- Consumer price inflation – Eventually, the impact of the low interest rates and higher money supply could enter the real economy, resulting in higher consumer prices. This may then result in people being unable to afford core necessities such as food, shelter and energy. It can result in a cost-of-living crisis.
The Inflation Targeting Orthodoxy
From the 1990s onwards, the orthodoxy from the authorities and central banks was all about inflation targeting. This applied across the developed world, in Japan, Europe and the United States. This inflation targeting framework was used to set target interest rates, while other considerations were mostly set aside. With such a focus on inflation, Goodhart’s law became more and more applicable. Inflation became an unsuitable measure by which to set interest rates. Not only was price inflation the main focus, but there was an obsession with a particular inflation number, 2%, which became a global standard. It was as if 2% is a magic number of some sort, with almost all central banks around the world agreeing on it.
Since 1996, the Federal Reserve unofficially had a 2% inflation target, which finally became an official target under Ben Bernanke in January 2012. The Bank of Japan formally set its price stability target at 2% in January 2013. The European Central Bank has a 2% target in its constitution and the Bank of England also has a 2% inflation target, which it was given in 1997.
2008 Financial Crisis
In 1998, after the failure of Long Term Capital Management, a leveraged hedge fund, in order to calm financial markets, the Federal Reserve responded by cutting interest rates by 25 bps to 4.75%. The chairman of the Federal Reserve at the time was Alan Greenspan and the phrase “Greenspan Put” became popular. This was a play on the word “put option”, the idea being that if conditions became tough, the Federal Reserve would ease, providing investors downside protection. These conditions were said to ensure stock prices kept on increasing in price.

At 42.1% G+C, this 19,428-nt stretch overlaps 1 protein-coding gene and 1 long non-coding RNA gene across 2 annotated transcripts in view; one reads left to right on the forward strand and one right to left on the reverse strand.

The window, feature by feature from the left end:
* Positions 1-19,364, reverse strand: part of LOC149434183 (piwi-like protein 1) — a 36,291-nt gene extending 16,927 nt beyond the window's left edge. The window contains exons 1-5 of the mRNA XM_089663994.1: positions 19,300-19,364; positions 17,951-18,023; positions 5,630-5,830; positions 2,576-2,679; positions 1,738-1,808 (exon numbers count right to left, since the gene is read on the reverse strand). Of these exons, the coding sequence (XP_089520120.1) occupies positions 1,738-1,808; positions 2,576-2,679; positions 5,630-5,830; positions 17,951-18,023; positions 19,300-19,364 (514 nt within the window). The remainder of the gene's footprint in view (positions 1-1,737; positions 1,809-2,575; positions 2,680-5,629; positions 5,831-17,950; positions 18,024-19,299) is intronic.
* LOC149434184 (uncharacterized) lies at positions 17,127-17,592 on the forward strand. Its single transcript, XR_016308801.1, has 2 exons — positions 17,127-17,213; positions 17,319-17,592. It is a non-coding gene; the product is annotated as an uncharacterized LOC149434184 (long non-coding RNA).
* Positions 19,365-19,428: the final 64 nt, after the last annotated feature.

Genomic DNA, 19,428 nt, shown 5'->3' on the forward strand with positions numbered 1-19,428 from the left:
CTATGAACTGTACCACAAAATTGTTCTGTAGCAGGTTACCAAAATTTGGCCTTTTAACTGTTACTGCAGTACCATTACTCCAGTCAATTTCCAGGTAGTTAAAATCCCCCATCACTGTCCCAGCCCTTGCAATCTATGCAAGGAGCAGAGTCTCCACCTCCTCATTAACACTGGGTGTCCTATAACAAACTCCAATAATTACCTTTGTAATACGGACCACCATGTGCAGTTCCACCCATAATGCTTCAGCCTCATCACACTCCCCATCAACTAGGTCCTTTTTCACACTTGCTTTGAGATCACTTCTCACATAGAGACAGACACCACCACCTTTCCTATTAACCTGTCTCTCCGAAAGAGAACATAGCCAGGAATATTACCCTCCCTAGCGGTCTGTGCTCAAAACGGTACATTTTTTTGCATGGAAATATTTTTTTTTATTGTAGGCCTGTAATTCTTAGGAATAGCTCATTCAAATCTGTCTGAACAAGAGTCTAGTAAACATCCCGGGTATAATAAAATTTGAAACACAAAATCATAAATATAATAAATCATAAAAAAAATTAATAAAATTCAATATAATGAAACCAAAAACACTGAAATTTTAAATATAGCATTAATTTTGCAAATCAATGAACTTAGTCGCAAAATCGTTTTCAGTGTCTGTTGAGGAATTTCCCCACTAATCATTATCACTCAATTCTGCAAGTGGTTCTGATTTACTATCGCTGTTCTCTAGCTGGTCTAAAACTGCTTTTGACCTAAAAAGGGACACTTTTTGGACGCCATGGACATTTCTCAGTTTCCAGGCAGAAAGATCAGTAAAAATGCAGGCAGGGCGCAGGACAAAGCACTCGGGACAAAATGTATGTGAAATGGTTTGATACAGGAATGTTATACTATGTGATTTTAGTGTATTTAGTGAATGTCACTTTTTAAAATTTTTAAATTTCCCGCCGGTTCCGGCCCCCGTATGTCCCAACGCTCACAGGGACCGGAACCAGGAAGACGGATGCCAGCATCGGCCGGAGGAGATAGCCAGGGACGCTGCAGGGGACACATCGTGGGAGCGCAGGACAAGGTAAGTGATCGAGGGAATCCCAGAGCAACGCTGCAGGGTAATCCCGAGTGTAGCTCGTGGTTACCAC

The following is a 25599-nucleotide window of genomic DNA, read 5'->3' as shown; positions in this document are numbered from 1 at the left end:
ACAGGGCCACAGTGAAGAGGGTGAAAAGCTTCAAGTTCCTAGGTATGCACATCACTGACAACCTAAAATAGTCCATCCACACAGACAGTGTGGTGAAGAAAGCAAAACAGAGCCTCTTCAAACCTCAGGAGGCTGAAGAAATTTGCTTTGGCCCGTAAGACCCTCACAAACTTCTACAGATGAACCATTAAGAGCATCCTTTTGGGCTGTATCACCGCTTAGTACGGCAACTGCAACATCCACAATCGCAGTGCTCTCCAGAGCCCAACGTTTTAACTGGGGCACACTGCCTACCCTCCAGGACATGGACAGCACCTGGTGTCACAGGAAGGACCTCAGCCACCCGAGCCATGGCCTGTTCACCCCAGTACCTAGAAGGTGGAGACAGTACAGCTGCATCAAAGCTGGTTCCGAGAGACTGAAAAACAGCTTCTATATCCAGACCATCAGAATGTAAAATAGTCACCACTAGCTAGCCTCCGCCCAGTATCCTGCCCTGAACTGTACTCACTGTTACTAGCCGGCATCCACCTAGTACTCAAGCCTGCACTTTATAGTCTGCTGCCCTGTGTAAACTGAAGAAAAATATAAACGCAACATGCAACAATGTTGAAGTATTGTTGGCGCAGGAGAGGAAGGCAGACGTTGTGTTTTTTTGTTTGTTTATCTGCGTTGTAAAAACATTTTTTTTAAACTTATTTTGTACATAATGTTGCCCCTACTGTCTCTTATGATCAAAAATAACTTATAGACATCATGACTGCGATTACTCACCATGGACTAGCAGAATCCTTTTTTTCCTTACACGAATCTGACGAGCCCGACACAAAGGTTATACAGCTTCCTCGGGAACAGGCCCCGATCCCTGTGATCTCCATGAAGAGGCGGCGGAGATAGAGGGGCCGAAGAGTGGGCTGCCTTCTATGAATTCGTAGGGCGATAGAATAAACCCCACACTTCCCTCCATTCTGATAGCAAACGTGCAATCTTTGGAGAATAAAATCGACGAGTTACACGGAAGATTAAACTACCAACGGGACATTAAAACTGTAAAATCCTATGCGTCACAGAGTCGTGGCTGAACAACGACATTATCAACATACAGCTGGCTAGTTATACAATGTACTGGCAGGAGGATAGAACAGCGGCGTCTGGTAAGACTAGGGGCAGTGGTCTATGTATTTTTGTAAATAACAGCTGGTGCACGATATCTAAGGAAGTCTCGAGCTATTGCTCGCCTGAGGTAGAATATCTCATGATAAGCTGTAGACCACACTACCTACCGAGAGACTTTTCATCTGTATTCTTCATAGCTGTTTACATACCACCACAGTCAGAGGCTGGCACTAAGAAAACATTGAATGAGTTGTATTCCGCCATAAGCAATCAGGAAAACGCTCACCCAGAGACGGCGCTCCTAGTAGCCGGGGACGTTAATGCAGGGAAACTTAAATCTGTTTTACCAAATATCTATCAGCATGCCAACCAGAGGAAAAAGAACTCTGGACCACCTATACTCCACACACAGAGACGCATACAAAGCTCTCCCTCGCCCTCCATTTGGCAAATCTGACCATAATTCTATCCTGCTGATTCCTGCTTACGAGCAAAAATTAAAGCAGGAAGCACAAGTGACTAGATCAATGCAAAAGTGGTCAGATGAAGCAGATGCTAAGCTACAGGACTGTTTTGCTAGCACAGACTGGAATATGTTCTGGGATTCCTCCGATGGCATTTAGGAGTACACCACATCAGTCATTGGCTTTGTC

At the end of the 1990s, a monumental bubble in technology and internet stocks occurred. The NASDAQ 100 composite increased in value by 414% from the end of 1997 to its peak in early 2000. The bubble was characterised by new internet companies that failed, such as pets.com, boo.com, and WorldCom, as well as companies that survived such as Amazon.com and Cisco Systems.
In early 2000 the technology bubble burst. The NASDAQ fell by around 85% from the peak to a low reached in October 2002. In response, the Federal Reserve cut interest rates. In 2000 the Federal funds rate was 6% and by late 2003 this fell to just 1%, this was an unprecedented rate, exceptionally low. This interest rate was far lower than the GDP growth rate in the US, which was around 4% in 2003. By 2004 the US economy picked up and was growing by over 6% per annum, yet interest rates remained well below this level. While growth was strong, inflation remained moderate and under control. By 2006 Ben Bernanke took over as chairman of the Federal Reserve. This period of moderate growth and low inflation was known as the “great moderation”. British Chancellor Gordon Brown famously repeated the “end to boom and bust” slogan repeatedly in the 2004 to 2006 period, taking credit for the stable economic environment.
Following on from this period of stability, was the 2008 global financial crisis. A credit crisis where the solvency of banks and financial institutions was in question and contagion spread throughout the financial system. The epicentre of the crisis was the failure of Lehman Brothers in October 2008. A huge amount of material has been written on the financial crisis, with commentators and analysts blaming it on the following:
- Poor and insufficient banking regulations.
- Conflicts of interest and bad practices at credit rating agencies.
- Greed in the financial industry and too much unethical behaviour.
- The failure to separate investment banking from retail bank deposits (Glass-Steagall Act).
- The existence of credit default swaps and collateralised debt obligations.
- Too much government support in the subprime mortgage market.
- Inappropriate accounting standards.